Leaving home for food: what’s considered essential?
Under government guidelines, there are just four reasons we should be leaving our homes at the moment. One of those is to buy basic necessities such as food.
However, there is no definitive list outlining what’s considered ‘essential’ in terms of food, and with hardware stores still permitted to remain open during the lockdown, consumers are confused as to what they should and shouldn’t be buying.
Most supermarket chains have seasonal goods aisles or clothing brands and special buys. Should we still be buying these ‘luxuries’?
Some people clearly think the answer is no.
Reports have surfaced of shoppers being mocked and shamed coming out of stores with Easter eggs and lampshades, with critics questioning whether these purchases are ‘essential’ during a time of national emergency.
Andrew Opie, director of food & sustainability at the British Retail Consortium, said: “Government guidance states which retailers are considered ‘essential’ and can remain open, it does not limit the items those retailers can sell.”
Consumer behaviour seems to have dictated what’s considered ‘essential’.
In the run up to the nationwide lockdown, panicked shoppers stockpiled toilet paper, rice, pasta and hand gel leading supermarkets to bring in restrictions on the number of individual items shoppers could buy.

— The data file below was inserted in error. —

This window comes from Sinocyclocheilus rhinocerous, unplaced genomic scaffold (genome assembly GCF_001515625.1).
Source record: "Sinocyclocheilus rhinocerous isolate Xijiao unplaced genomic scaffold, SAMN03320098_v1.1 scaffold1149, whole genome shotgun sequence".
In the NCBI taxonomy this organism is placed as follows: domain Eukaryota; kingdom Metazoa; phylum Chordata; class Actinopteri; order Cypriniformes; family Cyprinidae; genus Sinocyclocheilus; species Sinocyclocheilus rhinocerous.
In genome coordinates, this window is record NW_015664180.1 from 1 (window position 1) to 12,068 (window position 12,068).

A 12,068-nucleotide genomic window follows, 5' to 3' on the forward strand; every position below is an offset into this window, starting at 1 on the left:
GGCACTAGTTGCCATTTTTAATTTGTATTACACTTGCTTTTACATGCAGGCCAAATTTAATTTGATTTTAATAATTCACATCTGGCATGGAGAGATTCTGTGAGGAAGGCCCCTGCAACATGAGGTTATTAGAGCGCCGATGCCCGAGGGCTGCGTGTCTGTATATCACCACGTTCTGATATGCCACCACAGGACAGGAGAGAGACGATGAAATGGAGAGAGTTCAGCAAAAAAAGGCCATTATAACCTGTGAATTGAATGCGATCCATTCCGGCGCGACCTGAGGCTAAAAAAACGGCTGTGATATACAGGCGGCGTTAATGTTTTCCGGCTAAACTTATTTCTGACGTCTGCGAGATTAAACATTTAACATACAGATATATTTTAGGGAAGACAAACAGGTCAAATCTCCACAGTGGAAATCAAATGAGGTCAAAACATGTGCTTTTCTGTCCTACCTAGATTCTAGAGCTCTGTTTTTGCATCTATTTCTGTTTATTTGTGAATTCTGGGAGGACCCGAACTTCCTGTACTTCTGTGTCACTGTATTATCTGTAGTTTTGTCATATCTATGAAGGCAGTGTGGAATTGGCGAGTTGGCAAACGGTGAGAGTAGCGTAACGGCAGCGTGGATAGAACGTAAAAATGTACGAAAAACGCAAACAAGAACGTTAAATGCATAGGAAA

Shoppers were told to only buy what they needed and were re-assured supermarkets were continuing to receive daily stock deliveries.
While these restrictions are easing and shoppers are generally reporting good supplies on shelves, the government advice remains that people need to keep a 2m distance, shop infrequently and limit the time spent away from home.
Of course, ‘essential’ could mean different things to different people. For some it might mean bread, milk and eggs, for others alcohol, cigarettes and newspapers.
In these unprecedented times, many are attempting to carry on as ‘normal’ while others are doing what they can to protect their mental health and well-being. For these people, perhaps a tub of paint to decorate their living room is essential?
With no concrete definition for what’s essential or a basic necessity, shoppers need to take a common sense approach.
The #Bekind request has never been more poignant, nor the advice to #StayHomeSaveLives. But shoppers shouldn’t be shamed for purchasing treats or items that are still available to buy.
However, if you’re taking your time browsing items in-store meaning others are stuck waiting in a queue outside for their turn then maybe it’s time to reconsider your needs.
Online deliveries have also become a point of debate.
The government has encouraged online deliveries as a way to reduce social contact. However, if you’re buying ‘non-essential’ goods online, spare a thought for the pickers, packers and delivery people too.
Paloma Kubiak appeared on Mid-morning BBC Radio Tees to clarify the position on shopping for essentials during the coronavirus lockdown and what supermarket restrictions and government guideline mean for household. You can listen here (52 mins in): https://www.bbc.co.uk/sounds/play/p087r8fm